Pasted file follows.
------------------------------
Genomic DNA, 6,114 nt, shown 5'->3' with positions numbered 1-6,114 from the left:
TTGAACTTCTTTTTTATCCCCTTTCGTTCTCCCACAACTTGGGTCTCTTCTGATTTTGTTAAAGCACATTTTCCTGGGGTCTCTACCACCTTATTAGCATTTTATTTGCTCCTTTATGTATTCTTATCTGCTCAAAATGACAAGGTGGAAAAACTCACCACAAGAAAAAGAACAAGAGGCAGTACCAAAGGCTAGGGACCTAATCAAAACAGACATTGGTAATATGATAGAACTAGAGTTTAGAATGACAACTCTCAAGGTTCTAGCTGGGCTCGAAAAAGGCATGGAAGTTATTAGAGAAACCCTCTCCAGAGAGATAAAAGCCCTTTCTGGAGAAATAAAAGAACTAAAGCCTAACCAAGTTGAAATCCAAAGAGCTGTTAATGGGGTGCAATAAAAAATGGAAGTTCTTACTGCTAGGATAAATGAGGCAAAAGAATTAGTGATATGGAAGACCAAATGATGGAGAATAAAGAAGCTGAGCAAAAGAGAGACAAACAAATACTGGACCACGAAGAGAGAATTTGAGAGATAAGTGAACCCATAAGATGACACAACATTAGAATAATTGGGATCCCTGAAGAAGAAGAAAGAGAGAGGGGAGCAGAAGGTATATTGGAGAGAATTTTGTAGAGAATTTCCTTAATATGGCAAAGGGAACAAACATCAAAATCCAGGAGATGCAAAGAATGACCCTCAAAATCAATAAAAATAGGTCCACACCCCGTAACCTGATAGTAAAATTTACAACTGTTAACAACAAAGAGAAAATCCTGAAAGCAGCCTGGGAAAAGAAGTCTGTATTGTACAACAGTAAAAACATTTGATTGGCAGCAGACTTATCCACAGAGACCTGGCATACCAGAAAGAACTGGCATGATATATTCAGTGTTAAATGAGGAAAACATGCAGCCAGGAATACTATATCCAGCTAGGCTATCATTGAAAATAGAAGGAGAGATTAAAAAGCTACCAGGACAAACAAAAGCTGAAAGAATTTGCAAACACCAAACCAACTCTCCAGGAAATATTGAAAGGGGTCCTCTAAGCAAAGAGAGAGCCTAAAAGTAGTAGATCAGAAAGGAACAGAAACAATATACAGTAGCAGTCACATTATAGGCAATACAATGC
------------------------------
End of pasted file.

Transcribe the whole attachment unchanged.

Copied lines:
Genomic DNA, 6,114 nt, shown 5'->3' with positions numbered 1-6,114 from the left:
TTGAACTTCTTTTTTATCCCCTTTCGTTCTCCCACAACTTGGGTCTCTTCTGATTTTGTTAAAGCACATTTTCCTGGGGTCTCTACCACCTTATTAGCATTTTATTTGCTCCTTTATGTATTCTTATCTGCTCAAAATGACAAGGTGGAAAAACTCACCACAAGAAAAAGAACAAGAGGCAGTACCAAAGGCTAGGGACCTAATCAAAACAGACATTGGTAATATGATAGAACTAGAGTTTAGAATGACAACTCTCAAGGTTCTAGCTGGGCTCGAAAAAGGCATGGAAGTTATTAGAGAAACCCTCTCCAGAGAGATAAAAGCCCTTTCTGGAGAAATAAAAGAACTAAAGCCTAACCAAGTTGAAATCCAAAGAGCTGTTAATGGGGTGCAATAAAAAATGGAAGTTCTTACTGCTAGGATAAATGAGGCAAAAGAATTAGTGATATGGAAGACCAAATGATGGAGAATAAAGAAGCTGAGCAAAAGAGAGACAAACAAATACTGGACCACGAAGAGAGAATTTGAGAGATAAGTGAACCCATAAGATGACACAACATTAGAATAATTGGGATCCCTGAAGAAGAAGAAAGAGAGAGGGGAGCAGAAGGTATATTGGAGAGAATTTTGTAGAGAATTTCCTTAATATGGCAAAGGGAACAAACATCAAAATCCAGGAGATGCAAAGAATGACCCTCAAAATCAATAAAAATAGGTCCACACCCCGTAACCTGATAGTAAAATTTACAACTGTTAACAACAAAGAGAAAATCCTGAAAGCAGCCTGGGAAAAGAAGTCTGTATTGTACAACAGTAAAAACATTTGATTGGCAGCAGACTTATCCACAGAGACCTGGCATACCAGAAAGAACTGGCATGATATATTCAGTGTTAAATGAGGAAAACATGCAGCCAGGAATACTATATCCAGCTAGGCTATCATTGAAAATAGAAGGAGAGATTAAAAAGCTACCAGGACAAACAAAAGCTGAAAGAATTTGCAAACACCAAACCAACTCTCCAGGAAATATTGAAAGGGGTCCTCTAAGCAAAGAGAGAGCCTAAAAGTAGTAGATCAGAAAGGAACAGAAACAATATACAGTAGCAGTCACATTATAGGCAATACAATGC